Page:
Fifty years ago, Canada celebrated its hundredth anniversary of Confederation. At Expo 67, in communities across the country, we celebrated our coming of age as a modern, bilingual, bicultural nation—a place where anyone from any culture could thrive.
But beneath the applause and the cheerful music was a darker note. In his public address at the festivities, Chief Dan George lamented what Canada’s centennial did not celebrate: the colonization and marginalization of Indigenous peoples who lived on these “good lands.” Now in the year of Canada’s 150th birthday, we honour a new understanding of our past. We have begun—at long last—to share in a process of national reconciliation and to come together to reimagine our contribution to a global future.
Artists give form and meaning to both the land and the invisible landscape of the spirit, both the past and the future. The works of Canada’s artists—both Indigenous and non-Indigenous, historical and contemporary—invite us to see our country and our place within it with new eyes. This book celebrates their visions, as well as the good lands we have shared and shaped for millennia that, in turn, have shaped us.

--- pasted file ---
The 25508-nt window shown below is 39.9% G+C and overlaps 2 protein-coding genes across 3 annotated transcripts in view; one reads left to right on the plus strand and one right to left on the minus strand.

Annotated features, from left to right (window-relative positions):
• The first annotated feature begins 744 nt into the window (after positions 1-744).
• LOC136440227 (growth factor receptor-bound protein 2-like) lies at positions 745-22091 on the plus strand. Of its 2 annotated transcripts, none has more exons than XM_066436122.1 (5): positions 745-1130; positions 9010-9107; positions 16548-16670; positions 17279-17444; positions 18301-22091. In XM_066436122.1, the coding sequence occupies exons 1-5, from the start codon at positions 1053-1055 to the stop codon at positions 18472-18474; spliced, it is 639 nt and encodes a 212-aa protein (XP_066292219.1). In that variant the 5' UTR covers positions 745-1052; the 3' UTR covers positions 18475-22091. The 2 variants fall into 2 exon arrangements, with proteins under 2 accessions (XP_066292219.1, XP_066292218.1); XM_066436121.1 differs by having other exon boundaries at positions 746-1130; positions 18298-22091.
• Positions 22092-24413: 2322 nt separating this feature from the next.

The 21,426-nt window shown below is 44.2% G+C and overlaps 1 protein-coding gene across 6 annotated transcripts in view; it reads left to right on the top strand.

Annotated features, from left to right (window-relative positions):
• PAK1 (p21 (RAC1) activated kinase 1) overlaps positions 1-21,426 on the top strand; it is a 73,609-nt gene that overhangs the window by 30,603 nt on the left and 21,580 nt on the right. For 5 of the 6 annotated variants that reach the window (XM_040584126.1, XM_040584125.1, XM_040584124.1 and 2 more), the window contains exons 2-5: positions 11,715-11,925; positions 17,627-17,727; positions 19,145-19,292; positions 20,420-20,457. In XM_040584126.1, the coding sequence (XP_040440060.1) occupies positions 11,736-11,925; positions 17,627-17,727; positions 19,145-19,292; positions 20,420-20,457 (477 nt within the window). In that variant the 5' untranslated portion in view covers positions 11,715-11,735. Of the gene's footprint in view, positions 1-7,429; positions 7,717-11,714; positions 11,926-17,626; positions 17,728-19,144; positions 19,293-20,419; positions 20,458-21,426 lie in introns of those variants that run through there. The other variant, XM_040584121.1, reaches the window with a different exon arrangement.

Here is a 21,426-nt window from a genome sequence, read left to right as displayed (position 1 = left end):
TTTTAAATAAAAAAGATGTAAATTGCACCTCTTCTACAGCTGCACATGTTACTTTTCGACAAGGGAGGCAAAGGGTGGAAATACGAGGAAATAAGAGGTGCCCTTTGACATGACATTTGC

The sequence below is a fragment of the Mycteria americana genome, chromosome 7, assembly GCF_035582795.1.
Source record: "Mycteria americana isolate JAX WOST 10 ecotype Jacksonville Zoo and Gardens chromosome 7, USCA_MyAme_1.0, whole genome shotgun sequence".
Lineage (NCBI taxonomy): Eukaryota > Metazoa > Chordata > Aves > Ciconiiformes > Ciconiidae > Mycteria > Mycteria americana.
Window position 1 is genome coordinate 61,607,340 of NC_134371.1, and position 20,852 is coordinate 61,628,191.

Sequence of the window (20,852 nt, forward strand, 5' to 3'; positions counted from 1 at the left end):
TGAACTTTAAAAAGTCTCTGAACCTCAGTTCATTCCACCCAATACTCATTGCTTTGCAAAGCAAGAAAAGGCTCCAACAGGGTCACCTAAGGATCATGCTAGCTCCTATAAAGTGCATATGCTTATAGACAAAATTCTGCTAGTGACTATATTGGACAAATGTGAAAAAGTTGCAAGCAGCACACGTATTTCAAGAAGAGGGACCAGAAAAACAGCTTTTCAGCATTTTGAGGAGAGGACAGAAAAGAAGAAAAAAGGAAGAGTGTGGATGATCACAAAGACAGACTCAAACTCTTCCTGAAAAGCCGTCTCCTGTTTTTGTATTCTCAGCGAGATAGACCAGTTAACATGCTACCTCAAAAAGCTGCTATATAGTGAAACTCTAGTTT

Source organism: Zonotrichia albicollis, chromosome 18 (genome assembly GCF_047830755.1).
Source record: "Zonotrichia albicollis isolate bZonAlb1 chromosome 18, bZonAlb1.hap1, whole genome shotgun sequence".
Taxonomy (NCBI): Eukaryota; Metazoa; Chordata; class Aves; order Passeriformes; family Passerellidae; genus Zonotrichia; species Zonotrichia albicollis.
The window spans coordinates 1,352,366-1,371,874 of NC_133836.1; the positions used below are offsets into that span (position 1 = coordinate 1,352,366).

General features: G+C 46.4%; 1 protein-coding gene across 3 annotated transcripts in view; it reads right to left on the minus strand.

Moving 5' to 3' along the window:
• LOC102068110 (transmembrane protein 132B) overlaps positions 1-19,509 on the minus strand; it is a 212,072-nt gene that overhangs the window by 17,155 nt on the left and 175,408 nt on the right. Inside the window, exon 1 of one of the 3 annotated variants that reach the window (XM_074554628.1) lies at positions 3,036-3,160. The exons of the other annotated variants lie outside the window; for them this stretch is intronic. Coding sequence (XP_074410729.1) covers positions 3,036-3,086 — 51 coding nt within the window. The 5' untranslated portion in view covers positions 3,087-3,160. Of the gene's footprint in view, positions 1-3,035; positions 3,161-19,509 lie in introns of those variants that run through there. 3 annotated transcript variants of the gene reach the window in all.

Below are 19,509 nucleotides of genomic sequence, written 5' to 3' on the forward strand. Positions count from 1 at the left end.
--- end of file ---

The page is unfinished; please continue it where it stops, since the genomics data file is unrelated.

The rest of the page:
About the authors
Victoria Dickenson is Director of the McCord Museum in Montreal.
Lee Maracle is a member of the Sto:Lo nation. She was born in Vancouver and grew up on the North Shore. She is the author of the critically acclaimed novels Ravensong and Daughters Are Forever. Her novel for young adults, Will’s Garden was well-received and is taught in schools. She has also published on book of poetry, Bent Box, and a work of creative non-fiction, I Am Woman. She is the co-editor of a number of anthologies, including the award winning anthology My Home As I Remember and Telling It: Women and Language across Culture. Her work has been published in anthologies and scholarly journals worldwide. The mother of four and grandmother of seven, Maracle is currently an instructor at the University of Toronto, the Traditional Teacher for First Nation’s House, and instructor with the Centre for Indigenous Theatre and the S.A.G.E. (Support for Aboriginal Graduate Education). She is also a writing instructor at the Banff Centre for the Arts.
In 2009, Maracle received an Honorary Doctor of Letters from St. Thomas University. Maracle recently received the Queen’s Diamond Jubilee Medal for her work promoting writing among Aboriginal Youth, and is 2014 finalist for the Ontario Premier’s Award for Excellence in the Arts.
Maracle has served as Distinguished Visiting Scholar at the University of Toronto, University of Waterloo, and the University of Western Washington.
NAOMI FONTAINE is a member of the Innu Nation of Uashat and a graduate of the Université de Laval. Her first novel, Kuessipan, was made into a feature film that debuted at the Toronto International Film Festival in 2019. Manikanetish was a finalist for the Governor General’s Literary Awards and ICI-Radio Canada’s “Combat des livres.”
Other titles by Victoria Dickenson
Other titles by Lee Maracle
A Generous Spirit
Selected Works by Beth Brant
Conversations about Indigenous Manhood
I Am a Body of Land
Writers on Writing in Canada
Daughters Are Forever
Un territoire a partager
L'art du paysage au Canada